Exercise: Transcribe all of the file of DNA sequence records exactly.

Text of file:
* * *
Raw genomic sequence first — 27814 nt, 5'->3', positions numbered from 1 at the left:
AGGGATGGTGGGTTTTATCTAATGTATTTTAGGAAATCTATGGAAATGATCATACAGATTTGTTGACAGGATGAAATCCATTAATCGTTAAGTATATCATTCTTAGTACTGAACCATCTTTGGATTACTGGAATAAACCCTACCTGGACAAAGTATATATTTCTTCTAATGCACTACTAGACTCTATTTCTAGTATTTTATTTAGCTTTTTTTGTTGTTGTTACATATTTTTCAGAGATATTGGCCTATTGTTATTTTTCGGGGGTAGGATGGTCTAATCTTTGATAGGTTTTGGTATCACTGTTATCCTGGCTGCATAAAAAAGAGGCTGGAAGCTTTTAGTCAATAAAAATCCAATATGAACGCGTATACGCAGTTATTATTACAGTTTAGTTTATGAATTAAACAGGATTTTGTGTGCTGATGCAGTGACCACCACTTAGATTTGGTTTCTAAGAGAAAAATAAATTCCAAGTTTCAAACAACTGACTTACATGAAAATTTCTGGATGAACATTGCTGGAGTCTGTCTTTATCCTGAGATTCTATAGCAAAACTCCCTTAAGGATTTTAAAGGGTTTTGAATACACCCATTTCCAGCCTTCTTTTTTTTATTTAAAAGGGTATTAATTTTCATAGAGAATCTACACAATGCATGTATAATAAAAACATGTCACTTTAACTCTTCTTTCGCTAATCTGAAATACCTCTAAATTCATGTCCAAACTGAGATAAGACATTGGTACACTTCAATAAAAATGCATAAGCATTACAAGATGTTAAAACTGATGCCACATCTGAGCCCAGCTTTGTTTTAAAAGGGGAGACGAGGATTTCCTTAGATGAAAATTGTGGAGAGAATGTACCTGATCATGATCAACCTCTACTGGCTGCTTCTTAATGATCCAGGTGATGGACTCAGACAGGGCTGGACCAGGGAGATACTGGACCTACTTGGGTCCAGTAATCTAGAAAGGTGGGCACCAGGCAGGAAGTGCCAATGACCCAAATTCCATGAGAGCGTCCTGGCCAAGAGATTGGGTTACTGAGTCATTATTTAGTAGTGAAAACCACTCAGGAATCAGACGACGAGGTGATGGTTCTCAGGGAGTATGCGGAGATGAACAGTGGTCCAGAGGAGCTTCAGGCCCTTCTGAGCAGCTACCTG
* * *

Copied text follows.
Raw genomic sequence first — 27814 nt, 5'->3', positions numbered from 1 at the left:
AGGGATGGTGGGTTTTATCTAATGTATTTTAGGAAATCTATGGAAATGATCATACAGATTTGTTGACAGGATGAAATCCATTAATCGTTAAGTATATCATTCTTAGTACTGAACCATCTTTGGATTACTGGAATAAACCCTACCTGGACAAAGTATATATTTCTTCTAATGCACTACTAGACTCTATTTCTAGTATTTTATTTAGCTTTTTTTGTTGTTGTTACATATTTTTCAGAGATATTGGCCTATTGTTATTTTTCGGGGGTAGGATGGTCTAATCTTTGATAGGTTTTGGTATCACTGTTATCCTGGCTGCATAAAAAAGAGGCTGGAAGCTTTTAGTCAATAAAAATCCAATATGAACGCGTATACGCAGTTATTATTACAGTTTAGTTTATGAATTAAACAGGATTTTGTGTGCTGATGCAGTGACCACCACTTAGATTTGGTTTCTAAGAGAAAAATAAATTCCAAGTTTCAAACAACTGACTTACATGAAAATTTCTGGATGAACATTGCTGGAGTCTGTCTTTATCCTGAGATTCTATAGCAAAACTCCCTTAAGGATTTTAAAGGGTTTTGAATACACCCATTTCCAGCCTTCTTTTTTTTATTTAAAAGGGTATTAATTTTCATAGAGAATCTACACAATGCATGTATAATAAAAACATGTCACTTTAACTCTTCTTTCGCTAATCTGAAATACCTCTAAATTCATGTCCAAACTGAGATAAGACATTGGTACACTTCAATAAAAATGCATAAGCATTACAAGATGTTAAAACTGATGCCACATCTGAGCCCAGCTTTGTTTTAAAAGGGGAGACGAGGATTTCCTTAGATGAAAATTGTGGAGAGAATGTACCTGATCATGATCAACCTCTACTGGCTGCTTCTTAATGATCCAGGTGATGGACTCAGACAGGGCTGGACCAGGGAGATACTGGACCTACTTGGGTCCAGTAATCTAGAAAGGTGGGCACCAGGCAGGAAGTGCCAATGACCCAAATTCCATGAGAGCGTCCTGGCCAAGAGATTGGGTTACTGAGTCATTATTTAGTAGTGAAAACCACTCAGGAATCAGACGACGAGGTGATGGTTCTCAGGGAGTATGCGGAGATGAACAGTGGTCCAGAGGAGCTTCAGGCCCTTCTGAGCAGCTACCTG